A Fish Called Lapu-Lapu

In an offshore grow-out cage in Palawan, an adult leopard coral trout (Plectropomus leopardus) is held aloft prior to export. (Photo by Gregg Yan)

In an offshore grow-out cage in Palawan, an adult leopard coral trout (Plectropomus leopardus) is held aloft prior to export. (Photo by Gregg Yan)

Ever seen a Chinese restaurant without a bubbling tankful of lapu-lapu? Named after Cebu’s legendary chieftain, the lapu-lapu or grouper is among Asia’s most sought-after reef fish. Millions are plucked from the sea to sate soaring demand.

Although there are 161 grouper species, one reigns supreme—the leopard coral trout (Plectropomus leopardus), a colorful crimson fish which, when cooked, fetches up to $150 in Hongkong and Singapore.  

The primeval island of Palawan hosts 40 percent of the Philippines’ coral reefs and generates 55 percent of its seafood, including the highly valued leopard coral trout. The fish are exported to Hongkong, Singapore, Malaysia, China and other seafood hubs. Many Asians believe that eating red fish kept alive just moments before cooking is not only more savory, but also the secret to a long and prosperous life.

A steaming plate of leopard coral trout can fetch as much as $150 in a posh Chinese restaurant.

Unknown to most Pinoys, the trade in leopard coral trout contributes over $25M to annual Philippine revenues and supports the livelihoods of at least 100,000 people.

Most high-value grouper species are wild-caught, as the technology to breed and raise delicate marine fish such as leopard coral trout and the CITES-protected humphead wrasse at commercial scales is still several years off.

Hundreds of market-grade leopard coral trout are prepared for export to Manila and other Asian hubs. In Hong Kong, Singapore and mainland China, a single red grouper can be sold for as much as $150 or PHP6000. (Photo by Gregg Yan)

Grow-out systems based on juvenile capture and known colloquially as “ranching” remains the most popular method for leopard coral trout culture. To fuel the trade, thousands of juveniles are caught using traps or baited hooks and fattened in heavily guarded offshore cages. There the fish endure temperature fluctuations, overcrowded conditions, diseases, plus the occasional sneaky fish cage poacher. Up to ten months of constant feeding and protection are needed to produce a batch of marketable fish, each around a foot long and weighing from 500 to 700 grams. At this stage, a single head retails for about $60.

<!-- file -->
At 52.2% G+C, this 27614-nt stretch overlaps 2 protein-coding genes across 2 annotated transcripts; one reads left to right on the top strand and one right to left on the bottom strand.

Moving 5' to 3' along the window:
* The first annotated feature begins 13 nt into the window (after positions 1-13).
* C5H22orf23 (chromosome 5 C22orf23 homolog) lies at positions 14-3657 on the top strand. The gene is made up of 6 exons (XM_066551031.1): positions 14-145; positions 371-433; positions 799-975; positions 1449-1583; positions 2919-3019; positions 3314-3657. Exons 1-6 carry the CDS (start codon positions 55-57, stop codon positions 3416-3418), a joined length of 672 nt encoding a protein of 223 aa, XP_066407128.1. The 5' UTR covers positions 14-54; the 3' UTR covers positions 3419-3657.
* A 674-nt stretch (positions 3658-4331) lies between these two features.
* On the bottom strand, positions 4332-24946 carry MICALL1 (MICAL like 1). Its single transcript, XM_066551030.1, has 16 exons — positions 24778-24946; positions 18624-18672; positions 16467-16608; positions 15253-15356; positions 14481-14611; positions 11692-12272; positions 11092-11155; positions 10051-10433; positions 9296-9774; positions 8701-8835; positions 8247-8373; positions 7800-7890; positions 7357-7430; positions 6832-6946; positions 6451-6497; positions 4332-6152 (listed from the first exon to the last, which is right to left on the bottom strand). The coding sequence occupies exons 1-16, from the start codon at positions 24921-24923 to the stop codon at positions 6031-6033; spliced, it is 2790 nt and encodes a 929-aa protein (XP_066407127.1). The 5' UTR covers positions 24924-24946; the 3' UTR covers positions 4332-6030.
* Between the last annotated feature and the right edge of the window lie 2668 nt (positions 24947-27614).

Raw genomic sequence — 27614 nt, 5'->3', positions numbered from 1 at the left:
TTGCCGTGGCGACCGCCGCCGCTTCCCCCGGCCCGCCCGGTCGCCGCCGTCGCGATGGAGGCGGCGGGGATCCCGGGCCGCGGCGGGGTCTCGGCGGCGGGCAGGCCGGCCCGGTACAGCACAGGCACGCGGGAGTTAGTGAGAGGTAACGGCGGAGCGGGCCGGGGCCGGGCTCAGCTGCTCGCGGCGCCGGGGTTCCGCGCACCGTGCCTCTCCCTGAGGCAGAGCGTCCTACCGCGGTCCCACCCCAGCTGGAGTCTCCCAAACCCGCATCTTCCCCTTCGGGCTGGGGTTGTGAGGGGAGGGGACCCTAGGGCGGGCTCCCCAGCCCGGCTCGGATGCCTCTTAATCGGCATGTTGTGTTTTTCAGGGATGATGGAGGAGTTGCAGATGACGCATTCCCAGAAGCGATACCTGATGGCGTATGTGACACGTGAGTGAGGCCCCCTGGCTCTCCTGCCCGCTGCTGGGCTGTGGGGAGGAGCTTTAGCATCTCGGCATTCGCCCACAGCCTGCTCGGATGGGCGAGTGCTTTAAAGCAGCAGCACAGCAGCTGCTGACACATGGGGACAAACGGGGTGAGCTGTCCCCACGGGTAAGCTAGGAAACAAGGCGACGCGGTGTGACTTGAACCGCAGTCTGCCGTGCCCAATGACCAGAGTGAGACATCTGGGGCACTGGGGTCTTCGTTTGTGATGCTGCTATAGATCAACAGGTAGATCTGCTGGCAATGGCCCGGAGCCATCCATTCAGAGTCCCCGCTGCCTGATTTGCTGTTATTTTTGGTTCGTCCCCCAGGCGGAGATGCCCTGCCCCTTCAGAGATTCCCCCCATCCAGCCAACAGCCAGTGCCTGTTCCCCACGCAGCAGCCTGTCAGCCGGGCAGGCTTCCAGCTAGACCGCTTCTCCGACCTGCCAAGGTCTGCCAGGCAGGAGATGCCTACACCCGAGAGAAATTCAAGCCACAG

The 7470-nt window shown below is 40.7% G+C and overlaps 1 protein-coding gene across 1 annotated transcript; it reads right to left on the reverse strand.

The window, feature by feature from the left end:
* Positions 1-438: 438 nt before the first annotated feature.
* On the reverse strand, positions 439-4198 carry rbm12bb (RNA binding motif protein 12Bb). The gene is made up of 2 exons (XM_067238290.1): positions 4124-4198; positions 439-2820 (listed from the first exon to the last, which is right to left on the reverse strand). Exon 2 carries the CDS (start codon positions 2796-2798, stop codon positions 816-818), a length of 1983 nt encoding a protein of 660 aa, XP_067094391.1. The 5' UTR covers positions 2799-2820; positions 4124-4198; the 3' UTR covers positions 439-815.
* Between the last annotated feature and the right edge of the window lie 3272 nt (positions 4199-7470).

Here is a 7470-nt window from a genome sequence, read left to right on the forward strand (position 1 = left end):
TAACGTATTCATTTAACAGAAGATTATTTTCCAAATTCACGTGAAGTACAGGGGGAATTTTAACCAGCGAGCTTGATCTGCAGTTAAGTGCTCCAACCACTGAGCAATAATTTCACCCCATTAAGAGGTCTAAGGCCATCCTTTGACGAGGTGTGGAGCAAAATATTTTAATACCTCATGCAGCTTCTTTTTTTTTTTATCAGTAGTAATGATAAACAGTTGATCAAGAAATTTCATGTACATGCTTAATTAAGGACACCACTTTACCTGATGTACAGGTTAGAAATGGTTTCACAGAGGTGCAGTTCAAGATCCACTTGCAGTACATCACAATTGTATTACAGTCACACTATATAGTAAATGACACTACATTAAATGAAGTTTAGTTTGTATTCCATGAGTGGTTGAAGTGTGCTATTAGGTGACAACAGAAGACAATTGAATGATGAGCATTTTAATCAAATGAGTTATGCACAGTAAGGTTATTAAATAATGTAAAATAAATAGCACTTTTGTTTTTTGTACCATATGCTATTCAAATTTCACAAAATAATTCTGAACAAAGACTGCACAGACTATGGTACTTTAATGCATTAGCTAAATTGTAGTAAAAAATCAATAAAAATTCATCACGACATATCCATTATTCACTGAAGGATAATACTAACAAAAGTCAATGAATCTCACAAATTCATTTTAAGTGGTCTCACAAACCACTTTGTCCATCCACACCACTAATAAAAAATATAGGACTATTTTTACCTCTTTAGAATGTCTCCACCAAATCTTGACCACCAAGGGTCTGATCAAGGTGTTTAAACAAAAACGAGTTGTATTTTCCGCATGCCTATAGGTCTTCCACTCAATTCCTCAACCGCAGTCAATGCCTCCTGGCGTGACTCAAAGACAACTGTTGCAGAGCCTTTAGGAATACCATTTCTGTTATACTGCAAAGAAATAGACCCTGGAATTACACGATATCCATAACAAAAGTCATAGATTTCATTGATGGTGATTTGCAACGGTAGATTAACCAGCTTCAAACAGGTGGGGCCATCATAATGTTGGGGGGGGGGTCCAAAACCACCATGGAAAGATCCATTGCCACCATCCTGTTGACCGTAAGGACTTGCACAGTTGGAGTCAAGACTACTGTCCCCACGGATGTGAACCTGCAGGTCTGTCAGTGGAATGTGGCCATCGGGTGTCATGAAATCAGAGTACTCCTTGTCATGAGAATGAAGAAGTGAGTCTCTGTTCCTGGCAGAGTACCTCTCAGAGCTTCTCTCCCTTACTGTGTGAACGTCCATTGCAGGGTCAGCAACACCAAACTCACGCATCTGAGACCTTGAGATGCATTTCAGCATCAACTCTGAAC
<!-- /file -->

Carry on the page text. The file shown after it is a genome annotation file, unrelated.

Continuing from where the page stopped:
Buyers then classify and rate the fish before shipping or flying them to consumer nations. A steaming plate of leopard coral trout can fetch as much as $150 in a posh Chinese restaurant. Surprisingly, less than five percent of Philippine-caught groupers are sold locally. Often, these have been rejected by foreign importers.

Cheaper (but still tasty) species like green and tiger groupers are already been farmed on commercial scales. Here three green groupers await their fate, which most probably, is on a dinner plate. (Photo by Gregg Yan)

“Surveys have shown that over half of all groupers taken from Palawan’s reefs are juveniles, a clear indication that adults have been heavily depleted,” notes Dr. Geoffrey Muldoon, an international expert on the Live Reef Fish (LRF) trade.

“A good solution is to move towards full-cycle mariculture, freeing suppliers from having to catch wild groupers to give Palawan’s reefs a breather from half-a-century of fishing,” he adds.

Full-cycle mariculture entails the production of seafood while minimizing or eliminating the need to draw from wild stocks. Tougher but cheaper species such as tiger and green groupers have been successfully bred and reared in captivity since the year 2000.

A major issue in cultivating carnivorous fish is that around seven kilograms of low-grade fish, usually termed “trash-fish,” are required to produce a kilo of grouper meat.

“Full cycle mariculture has the potential to feed millions, while minimizing natural impacts,” concludes Muldoon.

Gregg Yan

Gregg Yan serves as the Communications and Media Manager for WWF-Philippines. He has written hundreds of stories on the environment, ranging from renewable energy shifts to satellite tagging for whale sharks. His goal is to convince people that sustainable living offers excellent economic and holistic returns. For more information, add him up on Facebook.